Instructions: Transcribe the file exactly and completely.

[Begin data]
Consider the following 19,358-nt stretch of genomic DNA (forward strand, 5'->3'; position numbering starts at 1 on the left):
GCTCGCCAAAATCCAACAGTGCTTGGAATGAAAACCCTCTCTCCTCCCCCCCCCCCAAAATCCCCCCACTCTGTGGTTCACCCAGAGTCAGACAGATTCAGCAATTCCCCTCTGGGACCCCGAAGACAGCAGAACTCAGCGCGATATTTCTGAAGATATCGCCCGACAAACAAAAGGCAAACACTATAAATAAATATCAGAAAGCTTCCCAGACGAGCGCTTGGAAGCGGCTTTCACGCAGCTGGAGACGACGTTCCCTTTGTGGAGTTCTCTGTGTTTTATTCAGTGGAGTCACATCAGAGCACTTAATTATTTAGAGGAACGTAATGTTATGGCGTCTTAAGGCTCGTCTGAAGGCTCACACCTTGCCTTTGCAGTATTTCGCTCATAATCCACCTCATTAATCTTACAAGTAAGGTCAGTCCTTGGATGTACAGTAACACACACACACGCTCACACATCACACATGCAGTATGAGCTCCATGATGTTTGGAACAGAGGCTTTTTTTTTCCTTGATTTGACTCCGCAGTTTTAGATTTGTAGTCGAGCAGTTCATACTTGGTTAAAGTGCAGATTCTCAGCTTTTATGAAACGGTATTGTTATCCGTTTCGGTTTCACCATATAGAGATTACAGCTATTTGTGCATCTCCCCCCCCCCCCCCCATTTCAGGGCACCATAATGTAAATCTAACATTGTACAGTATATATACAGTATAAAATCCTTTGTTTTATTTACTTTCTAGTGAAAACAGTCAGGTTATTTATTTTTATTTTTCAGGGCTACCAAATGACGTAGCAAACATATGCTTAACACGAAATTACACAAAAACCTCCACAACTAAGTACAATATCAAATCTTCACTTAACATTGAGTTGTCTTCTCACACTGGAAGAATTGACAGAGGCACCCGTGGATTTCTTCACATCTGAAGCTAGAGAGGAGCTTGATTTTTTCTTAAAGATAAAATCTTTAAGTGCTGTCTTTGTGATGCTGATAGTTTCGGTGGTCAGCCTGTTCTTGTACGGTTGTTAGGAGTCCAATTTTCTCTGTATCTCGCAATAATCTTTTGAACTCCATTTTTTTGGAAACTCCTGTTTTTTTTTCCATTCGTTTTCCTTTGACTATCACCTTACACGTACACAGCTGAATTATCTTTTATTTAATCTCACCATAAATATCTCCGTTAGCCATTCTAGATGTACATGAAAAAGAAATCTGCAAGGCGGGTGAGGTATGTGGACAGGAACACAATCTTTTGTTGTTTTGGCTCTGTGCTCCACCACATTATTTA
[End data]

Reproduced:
Consider the following 19,358-nt stretch of genomic DNA (forward strand, 5'->3'; position numbering starts at 1 on the left):
GCTCGCCAAAATCCAACAGTGCTTGGAATGAAAACCCTCTCTCCTCCCCCCCCCCCAAAATCCCCCCACTCTGTGGTTCACCCAGAGTCAGACAGATTCAGCAATTCCCCTCTGGGACCCCGAAGACAGCAGAACTCAGCGCGATATTTCTGAAGATATCGCCCGACAAACAAAAGGCAAACACTATAAATAAATATCAGAAAGCTTCCCAGACGAGCGCTTGGAAGCGGCTTTCACGCAGCTGGAGACGACGTTCCCTTTGTGGAGTTCTCTGTGTTTTATTCAGTGGAGTCACATCAGAGCACTTAATTATTTAGAGGAACGTAATGTTATGGCGTCTTAAGGCTCGTCTGAAGGCTCACACCTTGCCTTTGCAGTATTTCGCTCATAATCCACCTCATTAATCTTACAAGTAAGGTCAGTCCTTGGATGTACAGTAACACACACACACGCTCACACATCACACATGCAGTATGAGCTCCATGATGTTTGGAACAGAGGCTTTTTTTTTCCTTGATTTGACTCCGCAGTTTTAGATTTGTAGTCGAGCAGTTCATACTTGGTTAAAGTGCAGATTCTCAGCTTTTATGAAACGGTATTGTTATCCGTTTCGGTTTCACCATATAGAGATTACAGCTATTTGTGCATCTCCCCCCCCCCCCCCCATTTCAGGGCACCATAATGTAAATCTAACATTGTACAGTATATATACAGTATAAAATCCTTTGTTTTATTTACTTTCTAGTGAAAACAGTCAGGTTATTTATTTTTATTTTTCAGGGCTACCAAATGACGTAGCAAACATATGCTTAACACGAAATTACACAAAAACCTCCACAACTAAGTACAATATCAAATCTTCACTTAACATTGAGTTGTCTTCTCACACTGGAAGAATTGACAGAGGCACCCGTGGATTTCTTCACATCTGAAGCTAGAGAGGAGCTTGATTTTTTCTTAAAGATAAAATCTTTAAGTGCTGTCTTTGTGATGCTGATAGTTTCGGTGGTCAGCCTGTTCTTGTACGGTTGTTAGGAGTCCAATTTTCTCTGTATCTCGCAATAATCTTTTGAACTCCATTTTTTTGGAAACTCCTGTTTTTTTTTCCATTCGTTTTCCTTTGACTATCACCTTACACGTACACAGCTGAATTATCTTTTATTTAATCTCACCATAAATATCTCCGTTAGCCATTCTAGATGTACATGAAAAAGAAATCTGCAAGGCGGGTGAGGTATGTGGACAGGAACACAATCTTTTGTTGTTTTGGCTCTGTGCTCCACCACATTATTTA